A nationwide Gallup Poll taken in the United States towards the end of 1953 found that of all New Year's resolutions recorded among some 20,000,000 people, the resolve to "better my character" topped all the rest. This particular aspiration has for years been found to be the most widespread among those making known their New Year's resolutions. No one could possibly make this resolve with purely selfish motives. It bears witness to a natural desire coming from deep within, to join with all nature in the universal urge to growth that comes in the period of preparation at the year's end.
If we needed proof that mankind is a part of nature, this is one of a multitude of such proofs. And nature, in the broadest sense, embraces not only the visible phenomena immediately around us, but all of the universe — for where are you going to draw the line?
Man has, in fact, been called the mirror of the universe. "He is in little all the sphere," was the 17th Century George Herbert's view of man's place in nature. Thomas Hardy wrote in his notebook that on meeting a fellow human being he could not escape the impression that here was a focusing point of the universe coming towards him. A visible body with analogous parts and functions; out of the mouth came words that bespoke the mysterious workings of mind; in the eyes shone a light that conveyed something of the spirit within, motivating the whole.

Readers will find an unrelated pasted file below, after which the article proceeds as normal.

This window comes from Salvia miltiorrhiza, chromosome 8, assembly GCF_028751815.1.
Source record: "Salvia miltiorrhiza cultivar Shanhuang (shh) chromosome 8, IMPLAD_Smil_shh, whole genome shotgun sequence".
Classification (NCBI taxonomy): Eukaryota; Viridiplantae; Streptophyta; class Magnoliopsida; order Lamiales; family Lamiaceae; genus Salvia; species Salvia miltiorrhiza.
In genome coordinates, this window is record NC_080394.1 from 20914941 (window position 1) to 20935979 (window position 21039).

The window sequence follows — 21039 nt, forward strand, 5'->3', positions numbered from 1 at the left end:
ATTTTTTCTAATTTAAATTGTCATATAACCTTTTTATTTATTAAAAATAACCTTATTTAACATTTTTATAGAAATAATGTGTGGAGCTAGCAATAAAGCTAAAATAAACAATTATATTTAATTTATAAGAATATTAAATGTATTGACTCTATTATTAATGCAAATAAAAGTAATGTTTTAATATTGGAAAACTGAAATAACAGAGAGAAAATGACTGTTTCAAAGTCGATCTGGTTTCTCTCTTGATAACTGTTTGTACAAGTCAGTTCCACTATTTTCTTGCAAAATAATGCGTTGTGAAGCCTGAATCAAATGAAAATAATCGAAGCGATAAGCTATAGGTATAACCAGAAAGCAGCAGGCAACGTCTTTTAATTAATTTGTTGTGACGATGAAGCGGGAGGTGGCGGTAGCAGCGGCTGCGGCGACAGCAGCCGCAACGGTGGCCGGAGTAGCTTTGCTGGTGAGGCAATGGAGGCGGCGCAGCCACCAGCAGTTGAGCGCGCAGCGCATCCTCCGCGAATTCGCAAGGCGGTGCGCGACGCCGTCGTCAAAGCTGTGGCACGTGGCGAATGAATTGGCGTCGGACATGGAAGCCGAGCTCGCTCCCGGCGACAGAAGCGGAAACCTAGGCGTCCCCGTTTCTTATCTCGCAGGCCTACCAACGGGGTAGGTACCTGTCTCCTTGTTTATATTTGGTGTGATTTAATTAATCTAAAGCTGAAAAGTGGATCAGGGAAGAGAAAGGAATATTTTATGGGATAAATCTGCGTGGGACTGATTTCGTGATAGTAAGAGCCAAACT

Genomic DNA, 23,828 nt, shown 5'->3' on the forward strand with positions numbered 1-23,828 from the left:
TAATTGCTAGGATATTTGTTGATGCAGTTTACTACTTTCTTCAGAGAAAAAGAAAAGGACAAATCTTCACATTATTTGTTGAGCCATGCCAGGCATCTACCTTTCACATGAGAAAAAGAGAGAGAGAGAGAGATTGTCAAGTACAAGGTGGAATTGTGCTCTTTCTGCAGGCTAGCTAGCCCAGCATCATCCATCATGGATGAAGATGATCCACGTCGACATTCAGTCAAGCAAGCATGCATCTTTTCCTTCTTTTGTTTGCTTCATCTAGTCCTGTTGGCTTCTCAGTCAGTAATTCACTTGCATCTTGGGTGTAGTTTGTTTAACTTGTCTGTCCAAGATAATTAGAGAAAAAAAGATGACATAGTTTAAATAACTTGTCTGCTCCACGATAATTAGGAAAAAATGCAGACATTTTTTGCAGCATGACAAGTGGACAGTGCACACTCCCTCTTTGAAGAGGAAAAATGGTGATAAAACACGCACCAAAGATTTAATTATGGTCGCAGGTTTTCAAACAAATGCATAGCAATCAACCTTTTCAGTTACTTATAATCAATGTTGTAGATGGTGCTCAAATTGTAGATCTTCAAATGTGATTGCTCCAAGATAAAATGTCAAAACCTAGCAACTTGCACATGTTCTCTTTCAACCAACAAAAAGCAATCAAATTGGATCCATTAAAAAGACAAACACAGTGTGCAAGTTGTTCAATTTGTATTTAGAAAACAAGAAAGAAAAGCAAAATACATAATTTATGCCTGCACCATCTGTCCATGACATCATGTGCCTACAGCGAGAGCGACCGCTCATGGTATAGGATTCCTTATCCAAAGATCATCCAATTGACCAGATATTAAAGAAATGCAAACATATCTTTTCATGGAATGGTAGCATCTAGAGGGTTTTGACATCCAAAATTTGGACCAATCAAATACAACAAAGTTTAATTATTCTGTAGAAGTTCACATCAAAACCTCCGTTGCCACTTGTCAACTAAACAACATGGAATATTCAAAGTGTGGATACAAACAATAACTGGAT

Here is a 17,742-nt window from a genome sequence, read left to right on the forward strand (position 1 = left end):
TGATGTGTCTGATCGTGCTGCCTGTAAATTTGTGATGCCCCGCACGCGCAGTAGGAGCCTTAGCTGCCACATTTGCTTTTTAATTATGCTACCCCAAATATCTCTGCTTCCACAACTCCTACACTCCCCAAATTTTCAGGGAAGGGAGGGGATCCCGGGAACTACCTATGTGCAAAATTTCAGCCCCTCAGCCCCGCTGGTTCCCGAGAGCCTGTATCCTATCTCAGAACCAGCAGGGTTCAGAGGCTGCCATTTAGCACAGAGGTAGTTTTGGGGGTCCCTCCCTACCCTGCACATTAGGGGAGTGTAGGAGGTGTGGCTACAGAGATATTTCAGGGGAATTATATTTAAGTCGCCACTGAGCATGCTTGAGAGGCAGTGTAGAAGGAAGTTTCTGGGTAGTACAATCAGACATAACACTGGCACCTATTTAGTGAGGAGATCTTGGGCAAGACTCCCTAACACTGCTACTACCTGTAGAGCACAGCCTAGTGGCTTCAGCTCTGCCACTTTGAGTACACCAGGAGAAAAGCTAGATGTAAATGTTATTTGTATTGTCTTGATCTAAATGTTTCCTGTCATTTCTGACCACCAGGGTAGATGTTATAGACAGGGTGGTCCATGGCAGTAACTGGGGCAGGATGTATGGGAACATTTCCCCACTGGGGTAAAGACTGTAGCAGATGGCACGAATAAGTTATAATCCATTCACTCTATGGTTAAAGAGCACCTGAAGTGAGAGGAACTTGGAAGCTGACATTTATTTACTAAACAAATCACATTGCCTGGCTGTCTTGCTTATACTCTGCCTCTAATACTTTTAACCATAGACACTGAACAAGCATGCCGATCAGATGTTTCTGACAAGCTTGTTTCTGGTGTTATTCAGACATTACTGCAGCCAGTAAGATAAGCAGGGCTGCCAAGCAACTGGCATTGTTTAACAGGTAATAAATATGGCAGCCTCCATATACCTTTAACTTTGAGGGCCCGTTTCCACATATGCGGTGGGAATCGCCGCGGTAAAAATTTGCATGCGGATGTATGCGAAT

The Hebrews illumined their concept of humanity with the teaching of Adam Kadmon, the Heavenly Man, who was man transfigured and expanded in all his parts to embrace universality.
We are all gifted with imagination, and no doubt have moments when we can entertain this grandiose conception; and then it fades, and we come down to our homespun, very ordinary selves of everyday, and wonder where the connection is. But just because we have had that moment of vision, we know that in ourselves there is, deep inside, a oneness with the universe and all our fellow-beings. That is why we feel, especially at New Year's, something nobler than our smaller selves stirring for expression, and we make a resolution to 'better our characters.' Thus we have not lost our link with the Divine Will encompassing all, but feel it working in us like a potent and redeeming leaven.
Back of our resolve is the thought that the world needs to be made a better world. We have to do something about it. What have we to work with? Just an instrument with a pair of willing hands, just a character, such as it is, that we want to make better. But something in us knows that within that drab exterior is enshrined a small portion of the great whole. This small universe which is ourselves, is the part we are responsible for. It is all our own to work with. We can do anything we like with it. So in going to work on ourselves we are doing something — the best thing we can do — to raise and ennoble the whole of life — even universal life.
(From Sunrise magazine, February 1954; copyright © 1954 Theosophical University Press)